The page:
"Every time I go there," she says with emotion, "I have a strong sense of belonging, as if I were in the 19th century."
It's like entering a movie. History is well preserved there. Chinatown signs are still in place, as well as the shops and restaurants used at the time. By visiting them, people can feel part of this past life.
And to remind us of what cultural life looked like during the gold rush era, there is the Barkerville Theatre with its wooden stage and its miners watching the show in the hall.
Ms. Lao Xiaohong goes on to explain that the history of the Chinese in Barkerville is closely linked to that of all other gold miners. The Chinese were an integral part of this community, making the city a very diverse place, full of Chinese and European relics.
In short, going to Barkerville is a bit like travelling through time and space.

A historical site

In 1868, Barkerville celebrated the first anniversary of the Dominion of Canada, a term first used at the time of Confederation in 1867.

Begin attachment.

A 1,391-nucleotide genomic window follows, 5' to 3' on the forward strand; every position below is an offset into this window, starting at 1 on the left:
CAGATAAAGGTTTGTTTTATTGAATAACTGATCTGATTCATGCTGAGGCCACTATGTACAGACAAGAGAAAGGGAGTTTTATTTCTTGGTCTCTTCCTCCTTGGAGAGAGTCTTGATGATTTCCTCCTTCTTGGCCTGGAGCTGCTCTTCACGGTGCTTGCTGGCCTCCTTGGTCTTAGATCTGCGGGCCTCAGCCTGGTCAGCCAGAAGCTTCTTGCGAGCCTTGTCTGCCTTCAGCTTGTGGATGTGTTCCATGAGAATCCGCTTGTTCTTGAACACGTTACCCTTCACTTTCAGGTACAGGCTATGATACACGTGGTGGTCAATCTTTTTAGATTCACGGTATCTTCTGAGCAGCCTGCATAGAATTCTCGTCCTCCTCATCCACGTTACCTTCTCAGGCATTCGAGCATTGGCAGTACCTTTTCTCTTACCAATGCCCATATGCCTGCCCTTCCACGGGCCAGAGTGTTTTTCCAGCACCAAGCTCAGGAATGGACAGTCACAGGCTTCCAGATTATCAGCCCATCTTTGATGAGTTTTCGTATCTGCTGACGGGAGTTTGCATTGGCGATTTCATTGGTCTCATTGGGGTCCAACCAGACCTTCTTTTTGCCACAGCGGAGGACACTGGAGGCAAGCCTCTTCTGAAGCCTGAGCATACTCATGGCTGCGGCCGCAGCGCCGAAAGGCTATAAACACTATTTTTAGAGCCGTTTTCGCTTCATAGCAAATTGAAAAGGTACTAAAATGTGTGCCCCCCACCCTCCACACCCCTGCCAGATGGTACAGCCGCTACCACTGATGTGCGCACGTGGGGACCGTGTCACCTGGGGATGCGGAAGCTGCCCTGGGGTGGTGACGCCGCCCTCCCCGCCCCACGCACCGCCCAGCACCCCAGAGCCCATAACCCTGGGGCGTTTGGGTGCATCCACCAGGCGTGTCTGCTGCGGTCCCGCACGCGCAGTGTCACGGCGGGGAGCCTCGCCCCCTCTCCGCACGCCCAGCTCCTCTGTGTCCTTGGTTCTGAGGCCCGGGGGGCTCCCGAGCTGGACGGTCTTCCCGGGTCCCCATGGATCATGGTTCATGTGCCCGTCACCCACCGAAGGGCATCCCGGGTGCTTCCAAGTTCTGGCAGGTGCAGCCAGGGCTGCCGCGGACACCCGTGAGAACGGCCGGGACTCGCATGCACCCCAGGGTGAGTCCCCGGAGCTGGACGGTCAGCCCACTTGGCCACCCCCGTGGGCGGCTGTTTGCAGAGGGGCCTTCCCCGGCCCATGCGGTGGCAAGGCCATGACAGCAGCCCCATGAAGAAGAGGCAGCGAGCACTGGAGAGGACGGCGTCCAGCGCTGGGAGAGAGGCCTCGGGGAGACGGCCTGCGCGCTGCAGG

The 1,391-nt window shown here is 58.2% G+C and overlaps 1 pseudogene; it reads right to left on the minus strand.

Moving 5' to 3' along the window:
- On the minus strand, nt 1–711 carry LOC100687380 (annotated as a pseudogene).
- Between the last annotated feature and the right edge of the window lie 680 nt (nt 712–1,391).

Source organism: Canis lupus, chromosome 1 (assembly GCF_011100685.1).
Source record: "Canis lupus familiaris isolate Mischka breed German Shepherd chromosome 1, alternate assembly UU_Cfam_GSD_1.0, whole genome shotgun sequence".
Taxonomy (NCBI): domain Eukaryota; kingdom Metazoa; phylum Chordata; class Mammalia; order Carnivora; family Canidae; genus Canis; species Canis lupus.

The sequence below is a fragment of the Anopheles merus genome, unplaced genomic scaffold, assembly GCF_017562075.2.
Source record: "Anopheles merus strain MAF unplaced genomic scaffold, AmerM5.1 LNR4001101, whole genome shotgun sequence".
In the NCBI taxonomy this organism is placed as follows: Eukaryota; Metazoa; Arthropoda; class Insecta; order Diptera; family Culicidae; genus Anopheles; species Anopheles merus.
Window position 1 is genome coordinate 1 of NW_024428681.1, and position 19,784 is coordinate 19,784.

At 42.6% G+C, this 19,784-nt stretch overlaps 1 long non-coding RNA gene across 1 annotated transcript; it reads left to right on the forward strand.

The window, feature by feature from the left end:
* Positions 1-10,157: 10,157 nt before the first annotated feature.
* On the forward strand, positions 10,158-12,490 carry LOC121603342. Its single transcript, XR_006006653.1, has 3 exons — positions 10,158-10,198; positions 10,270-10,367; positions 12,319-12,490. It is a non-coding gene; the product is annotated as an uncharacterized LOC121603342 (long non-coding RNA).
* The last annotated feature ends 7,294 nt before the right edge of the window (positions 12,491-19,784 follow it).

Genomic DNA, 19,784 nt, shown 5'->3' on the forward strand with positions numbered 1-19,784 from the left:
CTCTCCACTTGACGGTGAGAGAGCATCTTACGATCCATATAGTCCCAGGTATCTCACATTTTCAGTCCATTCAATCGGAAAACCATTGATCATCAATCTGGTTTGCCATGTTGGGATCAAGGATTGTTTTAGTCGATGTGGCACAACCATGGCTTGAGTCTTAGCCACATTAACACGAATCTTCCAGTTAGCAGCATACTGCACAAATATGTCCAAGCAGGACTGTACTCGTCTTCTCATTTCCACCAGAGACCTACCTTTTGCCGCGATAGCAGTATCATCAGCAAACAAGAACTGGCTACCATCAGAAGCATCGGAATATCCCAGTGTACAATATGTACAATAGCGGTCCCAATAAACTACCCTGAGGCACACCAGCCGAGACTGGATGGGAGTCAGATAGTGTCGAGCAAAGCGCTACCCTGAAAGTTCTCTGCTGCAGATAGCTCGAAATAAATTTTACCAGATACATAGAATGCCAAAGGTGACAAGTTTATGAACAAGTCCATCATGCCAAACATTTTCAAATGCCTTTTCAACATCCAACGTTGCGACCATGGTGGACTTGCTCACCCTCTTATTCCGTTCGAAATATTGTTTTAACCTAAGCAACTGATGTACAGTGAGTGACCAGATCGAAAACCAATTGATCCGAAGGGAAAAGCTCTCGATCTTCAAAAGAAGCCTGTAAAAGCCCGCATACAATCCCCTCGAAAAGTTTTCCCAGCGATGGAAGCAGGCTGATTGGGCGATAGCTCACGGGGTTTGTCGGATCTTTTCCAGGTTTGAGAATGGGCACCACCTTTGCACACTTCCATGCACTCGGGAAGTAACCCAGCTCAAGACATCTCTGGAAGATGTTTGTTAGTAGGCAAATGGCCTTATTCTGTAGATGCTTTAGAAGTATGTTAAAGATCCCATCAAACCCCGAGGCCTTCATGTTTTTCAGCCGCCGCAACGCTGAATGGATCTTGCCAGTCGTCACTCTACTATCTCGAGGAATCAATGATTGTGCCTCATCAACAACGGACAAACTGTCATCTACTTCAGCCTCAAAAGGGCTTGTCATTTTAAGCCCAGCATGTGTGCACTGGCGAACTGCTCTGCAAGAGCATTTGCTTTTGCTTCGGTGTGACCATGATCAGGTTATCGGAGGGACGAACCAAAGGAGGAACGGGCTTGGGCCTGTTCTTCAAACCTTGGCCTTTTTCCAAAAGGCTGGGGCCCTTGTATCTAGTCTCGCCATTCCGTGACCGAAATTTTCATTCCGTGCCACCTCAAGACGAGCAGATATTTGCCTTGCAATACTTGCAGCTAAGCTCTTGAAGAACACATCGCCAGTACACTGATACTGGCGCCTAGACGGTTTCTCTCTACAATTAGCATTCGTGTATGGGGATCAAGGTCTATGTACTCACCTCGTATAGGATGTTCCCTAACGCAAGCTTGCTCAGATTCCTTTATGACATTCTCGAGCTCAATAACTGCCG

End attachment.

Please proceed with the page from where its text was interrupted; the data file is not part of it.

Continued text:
In 1880, at its peak, Barkerville had 5,600 inhabitants, half of whom were of Chinese origin.
Ms Lao Xiaohong points out that the board of directors of Barkerville, responsible for the management of this historic city, created a new position of "multi-cultural member" in 2005. This decision reflects the importance given to the history of Chinese Canadians.
In 2007, adds Ms. Lao, the Canadian government designated the Chee Kung Tong Building (the Chinese Freemasonry pavilion) as a National Historic Site of Canada. This building illustrates the sense of belonging of Chinese immigrant workers and traders. Traditional ceremonies and celebrations were held there to maintain the connection between the diaspora and China. It also served as a meeting place to discuss communal affairs.
In April 2008, Barkerville's Chinatown was also recognized as a National Historic Site of Canada, a milestone in the history of Chinese people in Canada.